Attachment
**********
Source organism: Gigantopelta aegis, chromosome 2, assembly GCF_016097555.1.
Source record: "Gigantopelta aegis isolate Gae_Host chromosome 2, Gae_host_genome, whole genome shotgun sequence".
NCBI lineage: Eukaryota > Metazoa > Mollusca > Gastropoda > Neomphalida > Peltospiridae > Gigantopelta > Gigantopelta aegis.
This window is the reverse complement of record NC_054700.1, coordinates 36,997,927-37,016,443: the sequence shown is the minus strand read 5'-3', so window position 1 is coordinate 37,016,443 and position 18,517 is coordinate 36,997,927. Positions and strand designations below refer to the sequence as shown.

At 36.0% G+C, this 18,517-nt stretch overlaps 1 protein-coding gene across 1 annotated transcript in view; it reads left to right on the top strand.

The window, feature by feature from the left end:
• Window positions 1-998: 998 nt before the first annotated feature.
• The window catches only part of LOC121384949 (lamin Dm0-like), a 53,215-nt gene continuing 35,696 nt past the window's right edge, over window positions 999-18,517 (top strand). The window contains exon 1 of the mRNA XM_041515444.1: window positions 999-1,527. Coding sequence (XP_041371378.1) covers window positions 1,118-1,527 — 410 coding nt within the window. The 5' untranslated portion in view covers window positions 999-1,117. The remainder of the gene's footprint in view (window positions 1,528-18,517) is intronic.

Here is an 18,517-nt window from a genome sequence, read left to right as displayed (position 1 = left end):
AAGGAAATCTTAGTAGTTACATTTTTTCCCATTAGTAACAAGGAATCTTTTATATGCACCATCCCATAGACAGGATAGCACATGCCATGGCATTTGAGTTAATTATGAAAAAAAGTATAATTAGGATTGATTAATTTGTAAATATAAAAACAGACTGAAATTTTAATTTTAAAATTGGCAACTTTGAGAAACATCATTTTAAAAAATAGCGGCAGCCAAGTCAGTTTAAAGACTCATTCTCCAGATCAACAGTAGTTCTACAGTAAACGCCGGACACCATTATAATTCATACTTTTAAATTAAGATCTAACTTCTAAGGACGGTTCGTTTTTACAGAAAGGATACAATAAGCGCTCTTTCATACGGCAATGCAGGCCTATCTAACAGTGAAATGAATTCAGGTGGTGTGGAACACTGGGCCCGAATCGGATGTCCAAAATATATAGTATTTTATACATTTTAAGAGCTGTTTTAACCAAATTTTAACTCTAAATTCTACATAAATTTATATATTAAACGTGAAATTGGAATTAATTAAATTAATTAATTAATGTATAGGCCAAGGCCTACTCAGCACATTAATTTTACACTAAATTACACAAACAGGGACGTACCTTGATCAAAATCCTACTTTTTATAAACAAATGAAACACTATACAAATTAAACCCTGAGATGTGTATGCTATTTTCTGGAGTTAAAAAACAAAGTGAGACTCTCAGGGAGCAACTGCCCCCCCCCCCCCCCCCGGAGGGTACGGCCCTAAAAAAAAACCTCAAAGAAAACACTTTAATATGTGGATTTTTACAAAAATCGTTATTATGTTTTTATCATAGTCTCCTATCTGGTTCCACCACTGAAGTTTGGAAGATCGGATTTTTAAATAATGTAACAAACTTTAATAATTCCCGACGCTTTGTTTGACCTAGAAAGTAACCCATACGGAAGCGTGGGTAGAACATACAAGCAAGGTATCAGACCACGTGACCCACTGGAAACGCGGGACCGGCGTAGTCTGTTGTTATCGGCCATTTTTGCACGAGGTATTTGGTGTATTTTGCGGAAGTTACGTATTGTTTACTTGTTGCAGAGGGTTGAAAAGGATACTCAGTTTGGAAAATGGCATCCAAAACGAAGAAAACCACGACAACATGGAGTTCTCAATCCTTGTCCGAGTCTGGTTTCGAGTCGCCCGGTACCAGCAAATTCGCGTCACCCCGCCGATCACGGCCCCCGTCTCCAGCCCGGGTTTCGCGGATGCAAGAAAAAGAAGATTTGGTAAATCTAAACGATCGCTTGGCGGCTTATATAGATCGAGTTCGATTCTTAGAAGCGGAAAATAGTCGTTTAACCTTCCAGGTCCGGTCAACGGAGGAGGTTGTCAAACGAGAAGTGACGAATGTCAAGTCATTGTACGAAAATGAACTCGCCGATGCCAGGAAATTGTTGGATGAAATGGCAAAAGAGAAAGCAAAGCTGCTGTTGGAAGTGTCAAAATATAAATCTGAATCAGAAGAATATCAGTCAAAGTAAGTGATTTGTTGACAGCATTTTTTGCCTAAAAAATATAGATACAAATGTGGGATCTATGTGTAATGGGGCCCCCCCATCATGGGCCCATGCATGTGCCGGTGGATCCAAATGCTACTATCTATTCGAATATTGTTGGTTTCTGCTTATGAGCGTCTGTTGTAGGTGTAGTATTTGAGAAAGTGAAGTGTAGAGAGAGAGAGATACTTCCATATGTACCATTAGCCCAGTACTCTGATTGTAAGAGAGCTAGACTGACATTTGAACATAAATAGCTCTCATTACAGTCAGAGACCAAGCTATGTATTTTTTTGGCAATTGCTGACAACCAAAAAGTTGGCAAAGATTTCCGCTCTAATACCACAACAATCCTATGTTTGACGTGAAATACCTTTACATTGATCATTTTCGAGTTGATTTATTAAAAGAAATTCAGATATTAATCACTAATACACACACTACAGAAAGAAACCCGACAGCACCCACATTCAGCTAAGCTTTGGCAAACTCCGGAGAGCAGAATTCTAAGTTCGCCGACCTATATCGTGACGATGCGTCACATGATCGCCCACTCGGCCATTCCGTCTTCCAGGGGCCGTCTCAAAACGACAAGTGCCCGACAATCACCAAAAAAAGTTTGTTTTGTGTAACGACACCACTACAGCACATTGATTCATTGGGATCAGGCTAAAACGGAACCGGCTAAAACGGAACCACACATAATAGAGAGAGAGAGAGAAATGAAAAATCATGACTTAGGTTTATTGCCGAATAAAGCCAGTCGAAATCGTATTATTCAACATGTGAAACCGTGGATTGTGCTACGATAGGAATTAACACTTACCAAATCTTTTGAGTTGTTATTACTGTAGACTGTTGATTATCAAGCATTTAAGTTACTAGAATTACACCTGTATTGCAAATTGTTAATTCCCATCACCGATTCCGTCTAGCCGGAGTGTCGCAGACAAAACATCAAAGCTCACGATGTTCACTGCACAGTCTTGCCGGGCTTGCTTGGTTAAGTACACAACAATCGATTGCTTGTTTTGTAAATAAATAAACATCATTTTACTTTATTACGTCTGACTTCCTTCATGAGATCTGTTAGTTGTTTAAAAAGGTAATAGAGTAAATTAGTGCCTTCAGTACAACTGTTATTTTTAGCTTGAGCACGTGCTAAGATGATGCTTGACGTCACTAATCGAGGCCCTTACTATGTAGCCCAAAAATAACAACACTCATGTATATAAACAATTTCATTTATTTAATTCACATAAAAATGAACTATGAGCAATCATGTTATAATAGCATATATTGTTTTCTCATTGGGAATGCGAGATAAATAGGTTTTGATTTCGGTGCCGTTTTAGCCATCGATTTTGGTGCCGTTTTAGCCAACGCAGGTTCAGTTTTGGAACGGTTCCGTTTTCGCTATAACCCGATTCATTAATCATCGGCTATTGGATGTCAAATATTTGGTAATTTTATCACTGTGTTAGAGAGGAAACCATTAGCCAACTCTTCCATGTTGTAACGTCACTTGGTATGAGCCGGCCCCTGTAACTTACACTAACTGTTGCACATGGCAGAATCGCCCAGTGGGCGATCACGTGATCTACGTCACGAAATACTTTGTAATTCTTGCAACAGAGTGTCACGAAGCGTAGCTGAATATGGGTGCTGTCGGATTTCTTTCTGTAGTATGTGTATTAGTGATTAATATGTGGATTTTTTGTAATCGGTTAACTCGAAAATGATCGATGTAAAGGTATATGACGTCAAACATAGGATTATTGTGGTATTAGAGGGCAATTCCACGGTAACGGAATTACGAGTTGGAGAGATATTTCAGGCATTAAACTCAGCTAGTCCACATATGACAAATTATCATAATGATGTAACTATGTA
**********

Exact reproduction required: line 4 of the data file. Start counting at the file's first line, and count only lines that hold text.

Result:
This window is the reverse complement of record NC_054700.1, coordinates 36,997,927-37,016,443: the sequence shown is the minus strand read 5'-3', so window position 1 is coordinate 37,016,443 and position 18,517 is coordinate 36,997,927. Positions and strand designations below refer to the sequence as shown.